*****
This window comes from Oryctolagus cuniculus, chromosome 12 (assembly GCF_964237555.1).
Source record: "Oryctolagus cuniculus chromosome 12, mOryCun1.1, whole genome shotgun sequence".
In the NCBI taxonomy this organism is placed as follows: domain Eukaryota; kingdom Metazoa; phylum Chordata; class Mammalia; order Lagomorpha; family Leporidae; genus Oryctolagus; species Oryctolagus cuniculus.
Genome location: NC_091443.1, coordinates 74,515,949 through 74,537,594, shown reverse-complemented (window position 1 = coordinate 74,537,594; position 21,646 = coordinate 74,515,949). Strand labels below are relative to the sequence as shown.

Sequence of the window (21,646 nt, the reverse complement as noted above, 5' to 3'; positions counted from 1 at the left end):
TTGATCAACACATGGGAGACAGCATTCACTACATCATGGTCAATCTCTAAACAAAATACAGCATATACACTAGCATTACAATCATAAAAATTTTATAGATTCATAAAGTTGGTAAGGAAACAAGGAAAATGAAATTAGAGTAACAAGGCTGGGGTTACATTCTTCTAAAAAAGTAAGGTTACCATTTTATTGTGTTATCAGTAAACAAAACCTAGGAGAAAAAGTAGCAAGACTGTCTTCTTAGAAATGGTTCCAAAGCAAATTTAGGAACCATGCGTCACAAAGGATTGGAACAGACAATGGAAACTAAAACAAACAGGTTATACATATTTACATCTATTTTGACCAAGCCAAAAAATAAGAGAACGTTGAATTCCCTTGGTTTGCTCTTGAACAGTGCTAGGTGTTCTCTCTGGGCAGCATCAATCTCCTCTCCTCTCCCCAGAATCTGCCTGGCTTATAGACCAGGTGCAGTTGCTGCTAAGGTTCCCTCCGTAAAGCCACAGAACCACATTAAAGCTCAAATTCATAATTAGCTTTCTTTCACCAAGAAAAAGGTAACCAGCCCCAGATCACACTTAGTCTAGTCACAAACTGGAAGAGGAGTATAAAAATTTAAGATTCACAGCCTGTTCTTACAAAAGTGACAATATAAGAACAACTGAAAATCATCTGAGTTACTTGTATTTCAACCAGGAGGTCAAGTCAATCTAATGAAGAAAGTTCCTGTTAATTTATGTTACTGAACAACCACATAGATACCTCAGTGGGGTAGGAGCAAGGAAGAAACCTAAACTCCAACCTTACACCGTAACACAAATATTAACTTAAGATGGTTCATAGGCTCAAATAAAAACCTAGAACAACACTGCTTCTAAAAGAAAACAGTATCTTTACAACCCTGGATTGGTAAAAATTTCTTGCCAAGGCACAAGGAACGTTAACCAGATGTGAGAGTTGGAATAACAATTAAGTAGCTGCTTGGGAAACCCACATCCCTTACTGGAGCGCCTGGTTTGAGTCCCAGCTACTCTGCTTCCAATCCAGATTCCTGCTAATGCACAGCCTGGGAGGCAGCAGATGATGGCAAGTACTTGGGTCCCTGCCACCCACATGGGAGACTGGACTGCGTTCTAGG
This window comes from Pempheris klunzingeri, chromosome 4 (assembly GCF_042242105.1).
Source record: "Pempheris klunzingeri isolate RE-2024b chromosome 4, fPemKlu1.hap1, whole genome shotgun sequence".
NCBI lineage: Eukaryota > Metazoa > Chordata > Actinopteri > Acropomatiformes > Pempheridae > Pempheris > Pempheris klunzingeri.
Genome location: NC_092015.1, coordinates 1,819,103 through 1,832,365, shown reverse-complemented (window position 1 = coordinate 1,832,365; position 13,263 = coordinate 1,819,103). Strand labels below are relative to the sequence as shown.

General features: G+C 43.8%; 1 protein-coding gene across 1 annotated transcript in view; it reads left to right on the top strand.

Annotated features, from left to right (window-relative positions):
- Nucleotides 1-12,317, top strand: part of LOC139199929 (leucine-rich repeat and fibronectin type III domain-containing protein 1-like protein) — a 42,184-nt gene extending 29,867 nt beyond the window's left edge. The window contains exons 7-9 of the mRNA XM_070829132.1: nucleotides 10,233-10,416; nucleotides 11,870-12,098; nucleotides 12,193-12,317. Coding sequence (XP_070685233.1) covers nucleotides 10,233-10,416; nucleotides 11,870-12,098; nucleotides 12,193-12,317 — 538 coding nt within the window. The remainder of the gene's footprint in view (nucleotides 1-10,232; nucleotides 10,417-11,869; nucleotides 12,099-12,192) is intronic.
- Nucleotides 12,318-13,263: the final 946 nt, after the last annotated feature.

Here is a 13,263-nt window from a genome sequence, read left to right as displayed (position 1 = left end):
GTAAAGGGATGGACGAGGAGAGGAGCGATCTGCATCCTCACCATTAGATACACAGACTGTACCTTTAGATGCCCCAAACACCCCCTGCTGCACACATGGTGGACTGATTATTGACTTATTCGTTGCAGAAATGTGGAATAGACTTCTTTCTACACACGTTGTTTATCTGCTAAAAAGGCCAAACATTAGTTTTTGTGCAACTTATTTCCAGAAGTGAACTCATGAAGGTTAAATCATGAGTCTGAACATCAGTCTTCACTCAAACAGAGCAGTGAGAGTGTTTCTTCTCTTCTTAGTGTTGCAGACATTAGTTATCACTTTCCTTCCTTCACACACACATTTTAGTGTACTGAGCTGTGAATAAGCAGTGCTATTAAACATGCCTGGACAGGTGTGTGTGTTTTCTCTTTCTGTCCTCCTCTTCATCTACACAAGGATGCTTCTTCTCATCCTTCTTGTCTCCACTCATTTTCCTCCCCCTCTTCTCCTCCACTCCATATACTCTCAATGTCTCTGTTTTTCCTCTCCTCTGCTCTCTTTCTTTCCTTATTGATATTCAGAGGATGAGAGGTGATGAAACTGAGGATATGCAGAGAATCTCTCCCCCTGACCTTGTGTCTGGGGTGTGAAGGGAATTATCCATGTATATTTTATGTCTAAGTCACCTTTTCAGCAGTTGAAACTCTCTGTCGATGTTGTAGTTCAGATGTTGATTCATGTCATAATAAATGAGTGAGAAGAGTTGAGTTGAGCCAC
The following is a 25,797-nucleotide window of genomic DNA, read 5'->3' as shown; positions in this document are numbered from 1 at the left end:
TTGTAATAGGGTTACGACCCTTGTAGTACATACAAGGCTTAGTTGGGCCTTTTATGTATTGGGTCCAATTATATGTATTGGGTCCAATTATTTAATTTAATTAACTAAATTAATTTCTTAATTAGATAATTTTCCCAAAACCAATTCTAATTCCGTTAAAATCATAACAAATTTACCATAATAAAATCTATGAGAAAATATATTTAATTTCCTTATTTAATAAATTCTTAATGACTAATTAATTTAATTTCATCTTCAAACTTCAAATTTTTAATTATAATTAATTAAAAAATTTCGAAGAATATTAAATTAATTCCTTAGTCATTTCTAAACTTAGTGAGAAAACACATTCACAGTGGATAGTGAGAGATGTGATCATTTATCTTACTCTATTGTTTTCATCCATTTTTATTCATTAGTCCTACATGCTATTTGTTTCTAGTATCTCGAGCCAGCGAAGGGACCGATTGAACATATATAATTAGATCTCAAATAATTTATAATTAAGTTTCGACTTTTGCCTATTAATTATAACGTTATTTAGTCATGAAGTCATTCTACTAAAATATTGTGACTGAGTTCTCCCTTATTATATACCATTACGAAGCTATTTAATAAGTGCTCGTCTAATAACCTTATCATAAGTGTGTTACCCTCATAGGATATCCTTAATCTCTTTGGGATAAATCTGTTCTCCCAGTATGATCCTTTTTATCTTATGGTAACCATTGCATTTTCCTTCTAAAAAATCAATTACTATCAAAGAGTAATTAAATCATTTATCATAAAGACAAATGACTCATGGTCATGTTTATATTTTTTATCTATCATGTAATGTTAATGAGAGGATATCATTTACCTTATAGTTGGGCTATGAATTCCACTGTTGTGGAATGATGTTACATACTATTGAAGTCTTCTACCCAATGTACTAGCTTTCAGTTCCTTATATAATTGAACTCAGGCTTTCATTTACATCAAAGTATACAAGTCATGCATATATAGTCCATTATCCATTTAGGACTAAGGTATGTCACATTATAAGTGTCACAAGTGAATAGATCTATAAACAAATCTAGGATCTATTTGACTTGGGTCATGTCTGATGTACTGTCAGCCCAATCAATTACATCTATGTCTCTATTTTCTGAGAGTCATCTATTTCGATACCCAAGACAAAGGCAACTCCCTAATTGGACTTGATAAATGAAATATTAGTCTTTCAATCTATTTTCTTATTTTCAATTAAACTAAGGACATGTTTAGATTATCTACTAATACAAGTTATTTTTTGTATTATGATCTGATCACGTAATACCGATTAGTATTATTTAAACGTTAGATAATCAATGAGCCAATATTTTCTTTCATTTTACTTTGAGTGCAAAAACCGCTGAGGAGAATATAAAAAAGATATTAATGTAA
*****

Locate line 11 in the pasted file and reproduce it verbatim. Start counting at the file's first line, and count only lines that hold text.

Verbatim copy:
General features: G+C 43.8%; 1 protein-coding gene across 1 annotated transcript in view; it reads left to right on the top strand.